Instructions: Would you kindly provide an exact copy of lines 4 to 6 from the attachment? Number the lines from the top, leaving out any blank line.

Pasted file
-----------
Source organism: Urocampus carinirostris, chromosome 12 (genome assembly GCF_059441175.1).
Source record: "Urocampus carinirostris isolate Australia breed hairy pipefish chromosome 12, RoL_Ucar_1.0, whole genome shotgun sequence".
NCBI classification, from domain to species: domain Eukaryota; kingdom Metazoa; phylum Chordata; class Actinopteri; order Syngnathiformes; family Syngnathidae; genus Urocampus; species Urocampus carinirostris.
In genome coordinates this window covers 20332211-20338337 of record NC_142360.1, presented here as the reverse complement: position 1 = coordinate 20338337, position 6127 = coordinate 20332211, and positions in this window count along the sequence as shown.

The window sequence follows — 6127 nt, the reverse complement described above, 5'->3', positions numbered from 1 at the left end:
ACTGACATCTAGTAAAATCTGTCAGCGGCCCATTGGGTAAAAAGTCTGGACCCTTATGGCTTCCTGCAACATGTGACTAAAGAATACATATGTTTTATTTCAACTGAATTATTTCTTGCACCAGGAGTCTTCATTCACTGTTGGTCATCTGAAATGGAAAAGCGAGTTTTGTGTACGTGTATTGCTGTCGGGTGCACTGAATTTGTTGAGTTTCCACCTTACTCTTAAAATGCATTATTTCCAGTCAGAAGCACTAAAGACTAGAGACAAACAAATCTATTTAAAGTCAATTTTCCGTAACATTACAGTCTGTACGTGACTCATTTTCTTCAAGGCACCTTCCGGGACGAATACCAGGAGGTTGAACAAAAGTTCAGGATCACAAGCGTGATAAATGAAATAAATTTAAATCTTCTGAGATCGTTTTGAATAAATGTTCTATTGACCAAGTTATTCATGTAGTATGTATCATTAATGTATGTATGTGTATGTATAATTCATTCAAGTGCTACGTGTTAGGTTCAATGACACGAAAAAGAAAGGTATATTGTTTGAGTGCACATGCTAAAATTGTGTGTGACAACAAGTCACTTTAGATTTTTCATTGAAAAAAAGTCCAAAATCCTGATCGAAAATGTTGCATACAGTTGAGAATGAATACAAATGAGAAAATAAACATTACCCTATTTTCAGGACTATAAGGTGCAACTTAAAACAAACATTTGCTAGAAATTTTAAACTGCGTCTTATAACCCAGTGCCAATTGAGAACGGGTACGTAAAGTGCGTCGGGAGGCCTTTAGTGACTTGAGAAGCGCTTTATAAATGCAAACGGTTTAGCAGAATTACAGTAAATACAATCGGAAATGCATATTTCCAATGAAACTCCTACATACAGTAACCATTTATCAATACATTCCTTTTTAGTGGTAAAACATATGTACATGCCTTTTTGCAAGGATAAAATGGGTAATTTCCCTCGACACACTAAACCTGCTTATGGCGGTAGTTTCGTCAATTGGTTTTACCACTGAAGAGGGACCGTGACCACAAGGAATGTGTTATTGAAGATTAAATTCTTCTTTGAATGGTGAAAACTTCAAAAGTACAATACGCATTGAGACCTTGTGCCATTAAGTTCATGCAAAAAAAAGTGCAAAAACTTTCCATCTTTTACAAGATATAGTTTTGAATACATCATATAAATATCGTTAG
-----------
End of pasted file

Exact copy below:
In genome coordinates this window covers 20332211-20338337 of record NC_142360.1, presented here as the reverse complement: position 1 = coordinate 20338337, position 6127 = coordinate 20332211, and positions in this window count along the sequence as shown.

The window sequence follows — 6127 nt, the reverse complement described above, 5'->3', positions numbered from 1 at the left end:
ACTGACATCTAGTAAAATCTGTCAGCGGCCCATTGGGTAAAAAGTCTGGACCCTTATGGCTTCCTGCAACATGTGACTAAAGAATACATATGTTTTATTTCAACTGAATTATTTCTTGCACCAGGAGTCTTCATTCACTGTTGGTCATCTGAAATGGAAAAGCGAGTTTTGTGTACGTGTATTGCTGTCGGGTGCACTGAATTTGTTGAGTTTCCACCTTACTCTTAAAATGCATTATTTCCAGTCAGAAGCACTAAAGACTAGAGACAAACAAATCTATTTAAAGTCAATTTTCCGTAACATTACAGTCTGTACGTGACTCATTTTCTTCAAGGCACCTTCCGGGACGAATACCAGGAGGTTGAACAAAAGTTCAGGATCACAAGCGTGATAAATGAAATAAATTTAAATCTTCTGAGATCGTTTTGAATAAATGTTCTATTGACCAAGTTATTCATGTAGTATGTATCATTAATGTATGTATGTGTATGTATAATTCATTCAAGTGCTACGTGTTAGGTTCAATGACACGAAAAAGAAAGGTATATTGTTTGAGTGCACATGCTAAAATTGTGTGTGACAACAAGTCACTTTAGATTTTTCATTGAAAAAAAGTCCAAAATCCTGATCGAAAATGTTGCATACAGTTGAGAATGAATACAAATGAGAAAATAAACATTACCCTATTTTCAGGACTATAAGGTGCAACTTAAAACAAACATTTGCTAGAAATTTTAAACTGCGTCTTATAACCCAGTGCCAATTGAGAACGGGTACGTAAAGTGCGTCGGGAGGCCTTTAGTGACTTGAGAAGCGCTTTATAAATGCAAACGGTTTAGCAGAATTACAGTAAATACAATCGGAAATGCATATTTCCAATGAAACTCCTACATACAGTAACCATTTATCAATACATTCCTTTTTAGTGGTAAAACATATGTACATGCCTTTTTGCAAGGATAAAATGGGTAATTTCCCTCGACACACTAAACCTGCTTATGGCGGTAGTTTCGTCAATTGGTTTTACCACTGAAGAGGGACCGTGACCACAAGGAATGTGTTATTGAAGATTAAATTCTTCTTTGAATGGTGAAAACTTCAAAAGTACAATACGCATTGAGACCTTGTGCCATTAAGTTCATGCAAAAAAAAGTGCAAAAACTTTCCATCTTTTACAAGATATAGTTTTGAATACATCATATAAATATCGTTAG